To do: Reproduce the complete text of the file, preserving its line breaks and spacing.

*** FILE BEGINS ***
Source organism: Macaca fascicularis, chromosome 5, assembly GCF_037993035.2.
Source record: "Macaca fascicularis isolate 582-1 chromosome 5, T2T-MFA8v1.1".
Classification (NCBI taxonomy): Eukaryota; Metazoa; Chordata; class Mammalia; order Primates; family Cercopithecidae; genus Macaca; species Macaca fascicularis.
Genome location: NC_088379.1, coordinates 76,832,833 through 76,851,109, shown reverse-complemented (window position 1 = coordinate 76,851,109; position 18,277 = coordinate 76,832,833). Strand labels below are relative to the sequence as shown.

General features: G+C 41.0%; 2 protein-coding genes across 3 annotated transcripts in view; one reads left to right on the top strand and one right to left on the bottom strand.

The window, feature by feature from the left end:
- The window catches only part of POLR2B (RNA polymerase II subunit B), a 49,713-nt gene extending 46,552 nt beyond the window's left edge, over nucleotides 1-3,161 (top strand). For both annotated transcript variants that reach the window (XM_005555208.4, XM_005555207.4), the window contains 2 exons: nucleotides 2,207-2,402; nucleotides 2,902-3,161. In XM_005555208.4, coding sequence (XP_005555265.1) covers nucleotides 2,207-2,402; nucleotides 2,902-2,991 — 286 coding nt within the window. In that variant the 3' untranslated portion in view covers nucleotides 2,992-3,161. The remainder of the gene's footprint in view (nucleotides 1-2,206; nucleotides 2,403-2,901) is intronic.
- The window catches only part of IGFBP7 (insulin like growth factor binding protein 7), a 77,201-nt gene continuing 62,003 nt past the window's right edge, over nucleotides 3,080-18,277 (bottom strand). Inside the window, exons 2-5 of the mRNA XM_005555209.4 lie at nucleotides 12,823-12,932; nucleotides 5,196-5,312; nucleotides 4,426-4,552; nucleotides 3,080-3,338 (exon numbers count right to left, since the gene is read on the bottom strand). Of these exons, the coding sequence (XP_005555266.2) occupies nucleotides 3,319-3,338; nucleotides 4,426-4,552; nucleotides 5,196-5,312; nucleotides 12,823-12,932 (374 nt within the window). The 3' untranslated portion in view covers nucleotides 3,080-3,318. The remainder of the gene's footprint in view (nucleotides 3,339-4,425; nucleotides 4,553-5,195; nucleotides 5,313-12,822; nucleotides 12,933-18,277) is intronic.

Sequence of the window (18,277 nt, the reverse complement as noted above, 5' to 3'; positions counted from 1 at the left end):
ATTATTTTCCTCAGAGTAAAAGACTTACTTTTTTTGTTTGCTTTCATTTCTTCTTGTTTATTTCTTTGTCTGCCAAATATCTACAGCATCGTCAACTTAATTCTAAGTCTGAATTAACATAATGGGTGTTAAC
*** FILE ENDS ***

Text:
Source organism: Macaca fascicularis, chromosome 5, assembly GCF_037993035.2.
Source record: "Macaca fascicularis isolate 582-1 chromosome 5, T2T-MFA8v1.1".
Classification (NCBI taxonomy): Eukaryota; Metazoa; Chordata; class Mammalia; order Primates; family Cercopithecidae; genus Macaca; species Macaca fascicularis.
Genome location: NC_088379.1, coordinates 76,832,833 through 76,851,109, shown reverse-complemented (window position 1 = coordinate 76,851,109; position 18,277 = coordinate 76,832,833). Strand labels below are relative to the sequence as shown.

General features: G+C 41.0%; 2 protein-coding genes across 3 annotated transcripts in view; one reads left to right on the top strand and one right to left on the bottom strand.

The window, feature by feature from the left end:
- The window catches only part of POLR2B (RNA polymerase II subunit B), a 49,713-nt gene extending 46,552 nt beyond the window's left edge, over nucleotides 1-3,161 (top strand). For both annotated transcript variants that reach the window (XM_005555208.4, XM_005555207.4), the window contains 2 exons: nucleotides 2,207-2,402; nucleotides 2,902-3,161. In XM_005555208.4, coding sequence (XP_005555265.1) covers nucleotides 2,207-2,402; nucleotides 2,902-2,991 — 286 coding nt within the window. In that variant the 3' untranslated portion in view covers nucleotides 2,992-3,161. The remainder of the gene's footprint in view (nucleotides 1-2,206; nucleotides 2,403-2,901) is intronic.
- The window catches only part of IGFBP7 (insulin like growth factor binding protein 7), a 77,201-nt gene continuing 62,003 nt past the window's right edge, over nucleotides 3,080-18,277 (bottom strand). Inside the window, exons 2-5 of the mRNA XM_005555209.4 lie at nucleotides 12,823-12,932; nucleotides 5,196-5,312; nucleotides 4,426-4,552; nucleotides 3,080-3,338 (exon numbers count right to left, since the gene is read on the bottom strand). Of these exons, the coding sequence (XP_005555266.2) occupies nucleotides 3,319-3,338; nucleotides 4,426-4,552; nucleotides 5,196-5,312; nucleotides 12,823-12,932 (374 nt within the window). The 3' untranslated portion in view covers nucleotides 3,080-3,318. The remainder of the gene's footprint in view (nucleotides 3,339-4,425; nucleotides 4,553-5,195; nucleotides 5,313-12,822; nucleotides 12,933-18,277) is intronic.

Sequence of the window (18,277 nt, the reverse complement as noted above, 5' to 3'; positions counted from 1 at the left end):
ATTATTTTCCTCAGAGTAAAAGACTTACTTTTTTTGTTTGCTTTCATTTCTTCTTGTTTATTTCTTTGTCTGCCAAATATCTACAGCATCGTCAACTTAATTCTAAGTCTGAATTAACATAATGGGTGTTAAC